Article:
An unusually large pod of dolphins put on a show for a Valentine's Day whale watching cruise off California last week, with as many as 100,000 dolphins forming a 7-mile-long, 5-mile-wide grouping.
Capt. Joe Dutra of Hornblower Cruises, who spotted the dolphins off the cost of San Diego while skippering his daily tour, told NBC San Diego
the rare sighting was "spectacular."
“I’ve seen a lot of stuff out here… but this is the biggest I’ve ever seen, ever," Dutra said. "They were coming from all directions, you could see them from as far as the eye can see.”
Because the sighting was so rare and the waters were relatively calm, Dutra opened up the front of the boat so spectators could get a better view, ABC 10News reported.
For more than an hour, the tourists onboard "ooh'd" and "aah'd" and snapped photos.
Dolphins usually travel in groups of less than 200, but marine mammal expert Sarah Wilkin told NBC that an abundance of food like squid, herring, or sardines could bring a crowd together.
"They’re definitely social animals, they stick together in small groups,” Wilkin said. “But sometimes, the schools come together.”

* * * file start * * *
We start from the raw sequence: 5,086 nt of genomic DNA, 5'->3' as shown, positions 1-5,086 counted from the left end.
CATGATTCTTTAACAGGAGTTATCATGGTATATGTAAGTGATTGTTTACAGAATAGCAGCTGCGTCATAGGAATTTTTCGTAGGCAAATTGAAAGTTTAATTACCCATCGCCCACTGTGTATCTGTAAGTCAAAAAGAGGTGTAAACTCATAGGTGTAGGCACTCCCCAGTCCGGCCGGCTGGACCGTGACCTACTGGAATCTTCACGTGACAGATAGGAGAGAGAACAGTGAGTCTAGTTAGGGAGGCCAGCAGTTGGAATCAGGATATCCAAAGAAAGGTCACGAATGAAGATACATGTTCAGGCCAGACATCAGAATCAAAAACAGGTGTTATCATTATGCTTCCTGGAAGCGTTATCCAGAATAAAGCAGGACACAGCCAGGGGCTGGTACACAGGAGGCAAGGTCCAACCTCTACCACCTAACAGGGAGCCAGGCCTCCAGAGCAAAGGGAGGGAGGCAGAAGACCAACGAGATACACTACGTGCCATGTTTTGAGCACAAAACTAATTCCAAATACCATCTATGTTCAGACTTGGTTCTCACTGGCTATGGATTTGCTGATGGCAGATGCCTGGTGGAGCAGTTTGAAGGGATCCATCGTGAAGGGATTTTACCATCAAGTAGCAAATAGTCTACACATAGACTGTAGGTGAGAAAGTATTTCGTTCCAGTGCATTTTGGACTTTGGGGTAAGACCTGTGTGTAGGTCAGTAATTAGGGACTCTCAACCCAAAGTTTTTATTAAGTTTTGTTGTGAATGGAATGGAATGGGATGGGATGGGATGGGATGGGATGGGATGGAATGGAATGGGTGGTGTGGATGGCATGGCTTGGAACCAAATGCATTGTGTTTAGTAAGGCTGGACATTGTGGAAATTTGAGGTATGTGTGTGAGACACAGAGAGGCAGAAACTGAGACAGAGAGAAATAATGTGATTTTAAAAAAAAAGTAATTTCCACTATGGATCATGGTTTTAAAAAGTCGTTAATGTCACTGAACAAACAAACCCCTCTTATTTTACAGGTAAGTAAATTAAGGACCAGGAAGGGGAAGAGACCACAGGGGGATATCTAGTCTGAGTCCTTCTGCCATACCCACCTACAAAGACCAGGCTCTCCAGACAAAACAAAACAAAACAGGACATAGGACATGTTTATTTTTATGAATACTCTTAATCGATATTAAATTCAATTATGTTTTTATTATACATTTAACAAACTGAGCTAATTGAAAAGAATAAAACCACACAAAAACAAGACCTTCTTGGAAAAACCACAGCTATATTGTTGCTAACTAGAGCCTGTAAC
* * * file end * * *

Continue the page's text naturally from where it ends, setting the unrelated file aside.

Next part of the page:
The phenomenon only occurred once. Several whale-watching cruises passed through the same area before and since the sighting, but the dolphins were nowhere to be seen, 10News reported.
Whale and dolphin watching tours have been booming in the San Diego area this past year. Sightings for the two species broke records in January.
Whales in particular are being spotted more and more. NBC San Diego reported data showing that there are 15 more whales traveling per day than a decade ago. A couple of years ago, people would typically see a couple of whales, but now groups of up to 10 whales are being spotted.
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